Perhaps best known for his No. 1 Ladies’ Detective Agency series, #1 New York Times best-selling author Alexander McCall Smith delights fans around the world with his warmhearted 44 Scotland Street novels. In the series’ sixth entry, the residents of 44 Scotland Street grapple with problems both trivial and severe, but none so great as when six-year-old Bertie Pollock - who longs to be seven - mislays his mum and learns a valuable lesson about wish fulfillment.
©2010 Alexander McCall Smith (P)2012 Recorded Books
Alexander McCall Smith is perhaps my favorite living author of fiction.
This latest book is one of his most moving and touching, I think. Mr. Smith's sense of humanity is so uplifting it leaves me a little weepy by the end of the book.
I highly recommend this book particularly for anyone who would like a little warmth and humanity, which is so hard to find in literature these days let alone the world.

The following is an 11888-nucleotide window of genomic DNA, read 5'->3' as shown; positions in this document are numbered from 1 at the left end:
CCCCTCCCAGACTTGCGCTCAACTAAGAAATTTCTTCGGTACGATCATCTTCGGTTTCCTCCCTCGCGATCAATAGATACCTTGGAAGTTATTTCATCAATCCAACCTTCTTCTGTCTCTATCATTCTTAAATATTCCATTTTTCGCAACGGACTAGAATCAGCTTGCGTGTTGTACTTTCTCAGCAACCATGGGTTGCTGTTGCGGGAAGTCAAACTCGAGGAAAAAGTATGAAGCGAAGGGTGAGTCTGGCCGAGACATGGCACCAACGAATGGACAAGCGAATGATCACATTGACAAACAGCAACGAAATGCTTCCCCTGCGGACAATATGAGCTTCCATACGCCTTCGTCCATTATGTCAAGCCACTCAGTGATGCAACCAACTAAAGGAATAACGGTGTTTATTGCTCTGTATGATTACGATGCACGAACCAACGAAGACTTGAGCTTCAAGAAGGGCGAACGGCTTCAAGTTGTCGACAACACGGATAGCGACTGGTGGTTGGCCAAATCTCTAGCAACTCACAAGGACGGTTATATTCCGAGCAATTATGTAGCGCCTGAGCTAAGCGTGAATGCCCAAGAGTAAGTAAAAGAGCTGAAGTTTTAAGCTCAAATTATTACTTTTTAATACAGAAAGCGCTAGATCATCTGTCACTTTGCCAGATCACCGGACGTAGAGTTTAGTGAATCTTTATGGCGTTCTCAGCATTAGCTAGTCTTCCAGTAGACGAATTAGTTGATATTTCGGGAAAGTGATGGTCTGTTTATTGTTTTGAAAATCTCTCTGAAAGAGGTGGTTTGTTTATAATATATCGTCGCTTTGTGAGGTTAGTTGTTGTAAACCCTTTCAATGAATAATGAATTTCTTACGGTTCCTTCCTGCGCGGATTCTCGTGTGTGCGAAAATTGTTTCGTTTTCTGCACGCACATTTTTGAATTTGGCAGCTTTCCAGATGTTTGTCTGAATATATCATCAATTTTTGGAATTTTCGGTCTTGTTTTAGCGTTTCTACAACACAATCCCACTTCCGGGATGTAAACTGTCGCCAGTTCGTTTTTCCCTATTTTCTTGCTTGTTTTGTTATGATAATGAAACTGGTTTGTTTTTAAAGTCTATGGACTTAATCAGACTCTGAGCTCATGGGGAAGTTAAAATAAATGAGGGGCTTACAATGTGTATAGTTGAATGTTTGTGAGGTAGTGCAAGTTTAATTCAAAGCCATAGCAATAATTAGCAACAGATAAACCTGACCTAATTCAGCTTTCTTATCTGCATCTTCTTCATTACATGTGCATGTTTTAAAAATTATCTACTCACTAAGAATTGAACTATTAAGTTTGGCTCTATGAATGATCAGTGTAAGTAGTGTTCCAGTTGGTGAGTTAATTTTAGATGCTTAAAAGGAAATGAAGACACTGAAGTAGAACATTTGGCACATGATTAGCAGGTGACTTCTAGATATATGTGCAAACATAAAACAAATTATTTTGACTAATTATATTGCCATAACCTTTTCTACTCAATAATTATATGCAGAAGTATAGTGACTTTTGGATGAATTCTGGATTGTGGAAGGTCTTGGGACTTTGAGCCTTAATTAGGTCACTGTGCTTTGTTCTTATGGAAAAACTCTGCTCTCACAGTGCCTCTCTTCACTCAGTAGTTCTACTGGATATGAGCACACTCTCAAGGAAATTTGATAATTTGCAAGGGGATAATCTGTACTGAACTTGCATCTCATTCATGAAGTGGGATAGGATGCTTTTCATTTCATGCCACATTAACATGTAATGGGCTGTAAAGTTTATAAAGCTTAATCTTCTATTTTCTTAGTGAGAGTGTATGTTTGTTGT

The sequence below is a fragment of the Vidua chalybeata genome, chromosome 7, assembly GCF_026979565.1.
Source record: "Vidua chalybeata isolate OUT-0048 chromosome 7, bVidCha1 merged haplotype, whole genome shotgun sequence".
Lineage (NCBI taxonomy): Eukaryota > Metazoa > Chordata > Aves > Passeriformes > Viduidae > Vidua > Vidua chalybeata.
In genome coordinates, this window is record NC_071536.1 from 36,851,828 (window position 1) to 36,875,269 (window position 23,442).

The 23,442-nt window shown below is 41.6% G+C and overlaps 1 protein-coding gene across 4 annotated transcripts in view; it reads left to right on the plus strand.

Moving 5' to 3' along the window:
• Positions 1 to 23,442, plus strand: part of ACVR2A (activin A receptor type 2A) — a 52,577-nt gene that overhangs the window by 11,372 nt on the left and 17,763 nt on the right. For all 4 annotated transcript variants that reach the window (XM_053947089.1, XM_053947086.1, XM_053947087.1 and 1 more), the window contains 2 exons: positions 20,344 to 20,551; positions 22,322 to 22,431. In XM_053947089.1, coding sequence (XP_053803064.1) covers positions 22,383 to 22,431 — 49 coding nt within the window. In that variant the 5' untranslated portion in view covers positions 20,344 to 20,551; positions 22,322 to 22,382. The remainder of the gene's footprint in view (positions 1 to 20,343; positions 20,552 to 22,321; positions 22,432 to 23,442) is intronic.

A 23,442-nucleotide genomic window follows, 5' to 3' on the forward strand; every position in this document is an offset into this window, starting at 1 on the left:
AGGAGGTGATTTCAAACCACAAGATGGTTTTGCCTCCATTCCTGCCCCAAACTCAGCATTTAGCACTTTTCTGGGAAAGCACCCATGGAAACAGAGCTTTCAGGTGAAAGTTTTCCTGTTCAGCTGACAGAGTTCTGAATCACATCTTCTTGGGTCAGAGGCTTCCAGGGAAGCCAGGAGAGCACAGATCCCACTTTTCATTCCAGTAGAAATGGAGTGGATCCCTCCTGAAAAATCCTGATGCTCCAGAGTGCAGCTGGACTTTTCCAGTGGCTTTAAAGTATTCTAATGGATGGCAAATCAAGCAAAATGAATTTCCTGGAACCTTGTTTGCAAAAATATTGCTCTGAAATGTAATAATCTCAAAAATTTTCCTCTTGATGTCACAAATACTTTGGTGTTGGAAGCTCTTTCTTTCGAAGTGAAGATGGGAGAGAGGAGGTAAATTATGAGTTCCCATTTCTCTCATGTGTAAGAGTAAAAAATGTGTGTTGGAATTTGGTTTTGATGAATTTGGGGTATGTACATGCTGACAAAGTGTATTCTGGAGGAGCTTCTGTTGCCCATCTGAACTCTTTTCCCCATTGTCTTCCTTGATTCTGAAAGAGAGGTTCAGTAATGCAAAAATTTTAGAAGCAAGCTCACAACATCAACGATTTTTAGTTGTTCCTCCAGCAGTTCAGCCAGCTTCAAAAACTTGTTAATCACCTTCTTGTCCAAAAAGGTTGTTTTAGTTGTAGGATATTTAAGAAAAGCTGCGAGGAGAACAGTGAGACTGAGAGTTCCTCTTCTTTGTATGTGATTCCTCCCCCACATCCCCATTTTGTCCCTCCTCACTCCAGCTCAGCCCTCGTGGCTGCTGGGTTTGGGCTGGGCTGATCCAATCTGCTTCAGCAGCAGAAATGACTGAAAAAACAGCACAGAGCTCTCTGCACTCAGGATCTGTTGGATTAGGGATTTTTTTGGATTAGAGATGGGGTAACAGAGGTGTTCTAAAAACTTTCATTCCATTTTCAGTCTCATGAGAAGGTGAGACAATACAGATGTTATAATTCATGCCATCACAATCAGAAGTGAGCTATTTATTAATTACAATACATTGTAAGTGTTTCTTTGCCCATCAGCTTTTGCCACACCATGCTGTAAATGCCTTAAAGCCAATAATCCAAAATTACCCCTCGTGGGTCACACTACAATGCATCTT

Hard to place it--I love all the 44 Scotland Street books (and many others)
I love his intonations which change depending upon the character. And, of course, his accent helps make the story more Scottish.
Yes, I actually have listened to parts of it again. I'm fascinated by the way in which McCall Smith effortlessly weaves philosophy into the story.
Since this is a series, it can be compared with any of the other books in the series. As in other series (take Ann B Ross's Miss Julia series, for instance) the characters are recurring, and half the fun is in finding out how they've progressed from the last book.
I have read some of the books, as opposed to listening to them. I find the audible versions tend to put me more convincingly in Edinburgh. Robert Ian Mackenzie can turn on a Scotch brogue in a way I can't. He's particularly effective as Angus Lordie.
Many laughs, many smiles. Maybe even a tear or two.